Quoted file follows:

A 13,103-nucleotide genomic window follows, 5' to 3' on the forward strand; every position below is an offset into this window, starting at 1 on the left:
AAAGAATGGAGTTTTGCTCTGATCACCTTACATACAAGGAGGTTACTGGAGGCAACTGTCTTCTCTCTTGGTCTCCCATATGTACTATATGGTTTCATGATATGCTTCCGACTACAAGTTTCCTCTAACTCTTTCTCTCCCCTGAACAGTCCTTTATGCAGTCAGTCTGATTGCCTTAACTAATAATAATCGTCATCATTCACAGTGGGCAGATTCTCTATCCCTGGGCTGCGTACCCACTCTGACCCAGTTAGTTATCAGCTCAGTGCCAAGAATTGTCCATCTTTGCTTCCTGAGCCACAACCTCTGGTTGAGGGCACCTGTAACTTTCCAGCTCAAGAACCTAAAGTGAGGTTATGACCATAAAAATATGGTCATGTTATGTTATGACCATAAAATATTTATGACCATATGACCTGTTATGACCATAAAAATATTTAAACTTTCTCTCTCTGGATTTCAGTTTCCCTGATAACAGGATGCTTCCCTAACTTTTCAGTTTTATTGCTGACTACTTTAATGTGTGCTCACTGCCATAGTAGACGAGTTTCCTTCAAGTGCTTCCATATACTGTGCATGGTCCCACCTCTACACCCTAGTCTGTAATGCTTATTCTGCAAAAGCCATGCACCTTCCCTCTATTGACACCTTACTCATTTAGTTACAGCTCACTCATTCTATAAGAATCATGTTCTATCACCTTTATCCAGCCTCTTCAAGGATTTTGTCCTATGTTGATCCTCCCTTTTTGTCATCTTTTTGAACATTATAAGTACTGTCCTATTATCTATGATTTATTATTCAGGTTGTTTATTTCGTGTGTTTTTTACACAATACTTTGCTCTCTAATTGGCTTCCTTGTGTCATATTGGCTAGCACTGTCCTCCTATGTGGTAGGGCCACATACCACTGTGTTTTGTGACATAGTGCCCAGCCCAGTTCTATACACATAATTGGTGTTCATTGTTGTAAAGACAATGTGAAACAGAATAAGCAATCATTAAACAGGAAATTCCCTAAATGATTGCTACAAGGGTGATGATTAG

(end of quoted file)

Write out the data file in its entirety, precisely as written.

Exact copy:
A 13,103-nucleotide genomic window follows, 5' to 3' on the forward strand; every position below is an offset into this window, starting at 1 on the left:
AAAGAATGGAGTTTTGCTCTGATCACCTTACATACAAGGAGGTTACTGGAGGCAACTGTCTTCTCTCTTGGTCTCCCATATGTACTATATGGTTTCATGATATGCTTCCGACTACAAGTTTCCTCTAACTCTTTCTCTCCCCTGAACAGTCCTTTATGCAGTCAGTCTGATTGCCTTAACTAATAATAATCGTCATCATTCACAGTGGGCAGATTCTCTATCCCTGGGCTGCGTACCCACTCTGACCCAGTTAGTTATCAGCTCAGTGCCAAGAATTGTCCATCTTTGCTTCCTGAGCCACAACCTCTGGTTGAGGGCACCTGTAACTTTCCAGCTCAAGAACCTAAAGTGAGGTTATGACCATAAAAATATGGTCATGTTATGTTATGACCATAAAATATTTATGACCATATGACCTGTTATGACCATAAAAATATTTAAACTTTCTCTCTCTGGATTTCAGTTTCCCTGATAACAGGATGCTTCCCTAACTTTTCAGTTTTATTGCTGACTACTTTAATGTGTGCTCACTGCCATAGTAGACGAGTTTCCTTCAAGTGCTTCCATATACTGTGCATGGTCCCACCTCTACACCCTAGTCTGTAATGCTTATTCTGCAAAAGCCATGCACCTTCCCTCTATTGACACCTTACTCATTTAGTTACAGCTCACTCATTCTATAAGAATCATGTTCTATCACCTTTATCCAGCCTCTTCAAGGATTTTGTCCTATGTTGATCCTCCCTTTTTGTCATCTTTTTGAACATTATAAGTACTGTCCTATTATCTATGATTTATTATTCAGGTTGTTTATTTCGTGTGTTTTTTACACAATACTTTGCTCTCTAATTGGCTTCCTTGTGTCATATTGGCTAGCACTGTCCTCCTATGTGGTAGGGCCACATACCACTGTGTTTTGTGACATAGTGCCCAGCCCAGTTCTATACACATAATTGGTGTTCATTGTTGTAAAGACAATGTGAAACAGAATAAGCAATCATTAAACAGGAAATTCCCTAAATGATTGCTACAAGGGTGATGATTAG